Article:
Home Dental Radiology Malocclusion traits and oral health–related quality of life in children with osteogenesis imperfecta

Malocclusion traits and oral health–related quality of life in children with osteogenesis imperfecta

by adminjay


Footnotes

The Members of the Brittle Bone Disorders Consortium include Brendan Lee, Baylor College of Medicine, Houston, TX; V. Reid Sutton, Baylor College of Medicine, Houston, TX; Sandesh C. S. Nagamani, Baylor College of Medicine, Houston, TX; Frank Rauch, Shriners Hospital for Children, Montreal, Quebec, Canada; Francis Glorieux, Shriners Hospital for Children, Montreal, Quebec, Canada; Jean-Marc Retrouvey, School of Dentistry, University of Missouri-Kansas City, MO; Paul Esposito, University of Nebraska Medical Center, Omaha, NE; Maegen Wallace, University of Nebraska Medical Center, Omaha, NE; Michael B. Bober, Alfred I. duPont Hospital for Children, Wilmington, DE; David Eyre, University of Washington, Seattle, WA; Danielle Gomez, Shriners Hospital for Children, Tampa, FL; Gerald Harris, Marquette University and Medical College of Wisconsin, Milwaukee, WI; Tracy Hart, Osteogenesis Imperfecta Foundation, Gaithersburg, MD; Mahim Jain, Kennedy Krieger Institute, Baltimore, MD; Deborah Krakow, David Geffen School of Medicine, University of California, Los Angeles, CA; Jeffrey Krischer, College of Medicine, University of South Florida, Tampa, FL; Eric Orwoll, Oregon Health & Science University, Portland, OR; Lindsey Nicol, Oregon Health & Science University, Portland, OR; Cathleen Raggio, Hospital for Special Surgery, New York, NY; Peter Smith, Shriner’s Hospitals for Children, Chicago, IL; Laura Tosi, Bone Health program, Children’s National Health System, Washington, DC.

Disclosure. None of the authors reported any disclosures.

This study was funded by grant 1U54AR068069-0 from the Brittle Bone Disease Consortium , which is a part of the National Center for Advancing Translational Sciences Rare Diseases Clinical Research Network and is funded through the collaboration of the Office of Rare Diseases Research, National Center for Advancing, the National Institute of Arthritis and Musculoskeletal and Skin Diseases , and the National Institute of Dental and Craniofacial Research , and the Eunice Kennedy Shriver National Institutes of Child Health and Development . The content is solely the responsibility of the authors and does not necessarily represent the official views of the National Institutes of Health. The Brittle Bone Desease Consortium is also supported by the Osteogenesis Imperfecta Foundation .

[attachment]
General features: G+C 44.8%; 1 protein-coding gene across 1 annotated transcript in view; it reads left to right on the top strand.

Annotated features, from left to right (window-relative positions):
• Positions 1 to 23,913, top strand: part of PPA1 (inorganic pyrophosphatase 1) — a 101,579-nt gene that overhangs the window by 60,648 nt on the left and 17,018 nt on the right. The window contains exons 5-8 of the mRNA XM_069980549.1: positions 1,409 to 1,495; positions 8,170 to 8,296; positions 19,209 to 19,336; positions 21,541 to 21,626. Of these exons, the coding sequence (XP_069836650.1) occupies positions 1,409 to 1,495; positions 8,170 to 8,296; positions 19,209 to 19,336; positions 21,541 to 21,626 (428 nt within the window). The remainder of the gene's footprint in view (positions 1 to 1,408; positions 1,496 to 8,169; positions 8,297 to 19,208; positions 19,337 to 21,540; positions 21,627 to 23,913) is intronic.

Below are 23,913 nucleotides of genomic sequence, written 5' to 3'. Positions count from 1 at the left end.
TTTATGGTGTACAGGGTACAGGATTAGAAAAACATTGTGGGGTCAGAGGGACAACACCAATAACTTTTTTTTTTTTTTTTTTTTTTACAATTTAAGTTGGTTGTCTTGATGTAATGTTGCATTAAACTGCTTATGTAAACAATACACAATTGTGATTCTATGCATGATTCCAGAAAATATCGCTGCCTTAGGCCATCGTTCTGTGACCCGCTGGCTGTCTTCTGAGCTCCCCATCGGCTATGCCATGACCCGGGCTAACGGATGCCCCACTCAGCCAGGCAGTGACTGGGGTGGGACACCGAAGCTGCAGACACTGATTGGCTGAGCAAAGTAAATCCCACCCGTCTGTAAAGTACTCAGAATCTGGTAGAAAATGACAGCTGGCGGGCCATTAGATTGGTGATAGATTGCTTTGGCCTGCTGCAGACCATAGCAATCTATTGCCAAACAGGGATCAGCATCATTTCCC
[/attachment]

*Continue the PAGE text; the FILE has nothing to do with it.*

The authors are grateful to the patients and their families for participation in the study. The authors would also like to acknowledge the contributions of Dianne Nguyen, project manager for the Brittle Bone Disease Consortium and the following Brittle Bone Disease Consortium site coordinators: Melanie Abrahamson (Oregon Health & Science University, Portland, OR), Samantha Alon (University of California, Los Angeles, Los Angeles, CA), Mahshid Azamian and Alicia Turner (Baylor College of Medicine, Houston, TX), Cassondra Brown (Nemours Alfred I. duPont Hospital, Wilmington, DE), Erin Carter and Elizabeth Yonko (Hospital for Special Surgery, New York, NY), Angela Caudill (Shriners Hospital for Children, Chicago, IL), Kristy Dobose (Kennedy Krieger Institute, Baltimore, MD), Michaela Durigova (Shriners Hospital for Children, Montreal, Quebec, Canada), Austin Giles and Elmer Rajah (Children’s National Medical Center), Margaret Gross-King (Shriners Hospital for Children, Tampa, FL), and Elizabeth Strudthoff (University of Nebraska Medical Center, Omaha, NE).



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